I have no drive to own an empire, patent a lineage or drive a Rolls Royce. But let me share with you one big fat dream: It would be nice to provide healthy food, housing and positive community connections for my family, to offer job security to local employees and to share what I so deeply love to a large and (gasp!) varied group of people who have the tapas, or maybe just the balls, to step onto the mat every day—regardless of their reason for showing up.
So where do we go from here?
Authenticity is the word that stands out for me.
I can only offer from my own learning path. Those students that merely want to work their abs will likely over time find another teacher or practice to follow. That’s alright with me; they will always be welcomed in my space. Those that are looking for competition and physical gain, well, there’s a place where they fit in, too. They have the right to be here and to be served by the practice as well.
Meanwhile I keep teaching what I know and what I have to offer. Some students will stay. Some will go.
My responsibility is to trust in the unfolding of that process as innately perfect. My responsibility is to stay true to my dharma and believe that a supportive group will stand behind both me: the teacher, and me: the business operator.
David Life and Sharon Gannon, founders of the Jivamukti Yoga Method, have earned harsh criticism for their strict ideals and high training prices. In Yoga Inc. they both give candid interviews which served to remind me about the early days of yoga—the days when the student gave up everything to learn. Diminishing earthly possessions, their home and sometimes (if distance interfered) their relationships with their families and friends in order to study with their teacher.
There was a pay, a sacrifice and an energetic exchange. There was some active plan for the creation of balance; albeit different than the likes of the modern day YogaWorks, Yoga Alliance or LuluLemon. These guys don’t tend to ask so much for your loyalty and reverence as they do your credit card number.
Yoga is and always was accessible, but if we take a look at the root of “Yoga”: yoking, union—everything about the practice seeks to bring balance. And balance includes give as well as a take, yin along with the yang. There is nothing new in this concept; it traces back thousands of years to the start of the practice.
To return to the idea of authenticity as a way to create balance between yoga (the practice) and yoga (the business) I have personally found it helpful to frequently check in with my “karmic responsibilities.” The equation that has worked well for me is simple: the more I am able to earn, the more I am able to give.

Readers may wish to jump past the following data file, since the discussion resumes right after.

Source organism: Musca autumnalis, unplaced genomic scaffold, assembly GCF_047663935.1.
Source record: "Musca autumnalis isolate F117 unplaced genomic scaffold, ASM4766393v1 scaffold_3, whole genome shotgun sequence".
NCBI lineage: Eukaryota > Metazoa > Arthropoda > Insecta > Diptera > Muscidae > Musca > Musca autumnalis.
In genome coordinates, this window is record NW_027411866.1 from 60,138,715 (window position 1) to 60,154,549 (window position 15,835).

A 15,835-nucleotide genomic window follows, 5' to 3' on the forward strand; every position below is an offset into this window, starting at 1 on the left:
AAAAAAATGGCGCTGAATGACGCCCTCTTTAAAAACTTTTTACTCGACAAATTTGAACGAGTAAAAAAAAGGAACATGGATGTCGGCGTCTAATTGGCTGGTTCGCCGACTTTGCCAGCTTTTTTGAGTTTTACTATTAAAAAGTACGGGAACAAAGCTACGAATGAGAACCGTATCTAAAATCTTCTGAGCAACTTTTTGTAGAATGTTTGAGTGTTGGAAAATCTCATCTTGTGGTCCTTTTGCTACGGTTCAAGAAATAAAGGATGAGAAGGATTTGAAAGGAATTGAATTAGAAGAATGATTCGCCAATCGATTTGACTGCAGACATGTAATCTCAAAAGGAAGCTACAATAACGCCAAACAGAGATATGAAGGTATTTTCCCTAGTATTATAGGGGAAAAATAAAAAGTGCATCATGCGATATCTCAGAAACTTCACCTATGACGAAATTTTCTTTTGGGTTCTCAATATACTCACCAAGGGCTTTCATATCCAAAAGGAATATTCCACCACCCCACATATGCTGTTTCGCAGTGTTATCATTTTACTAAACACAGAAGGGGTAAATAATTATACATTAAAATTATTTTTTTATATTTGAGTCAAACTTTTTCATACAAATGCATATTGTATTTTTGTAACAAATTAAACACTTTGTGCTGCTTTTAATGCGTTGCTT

As I see growth in my business, I also seek out more opportunities for deepening levels of community involvement or Seva: scholarships, free children’s programs, education initiatives and collaboration with non-profits.
There is a cycle that is endless: grow and give, grow more, give more. The more the business develops, the more financial and energetic excess I have to contribute.
I have the good fortune of not only seeing this as the teacher, but being blessed to see it from the vantage point of student as well and guess what? This system works! I am a firsthand witness that the growth of my practice and of my business is a direct result of the assistance, authenticity and karmic responsibility demonstrated to me by some of the most amazing teachers.
These beloved ones have been an irreplaceable part of my life and my path. I am humbled by what they have given to me by way of offering alternative options of creating balance. I am so grateful for their gifts, knowledge and guidance and I am grateful for what I have been able to contribute to them in working toward their dharma as well as toward my own.
I work hard at paying it forward and furthering the balance.
Let’s face it, the face of yoga is changing; a practice, a profession, a paradox. But, I am certain that this continued hunt for authenticity, balance, yoking, union, otherwise known as yoga is both the question and the answer in this paradoxical dilemma.
And…if my bum happens to grow a little firmer during the whole exploration, well, that’s quite alright, too.
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Ed: Elysha Anderson & Brianna Bemel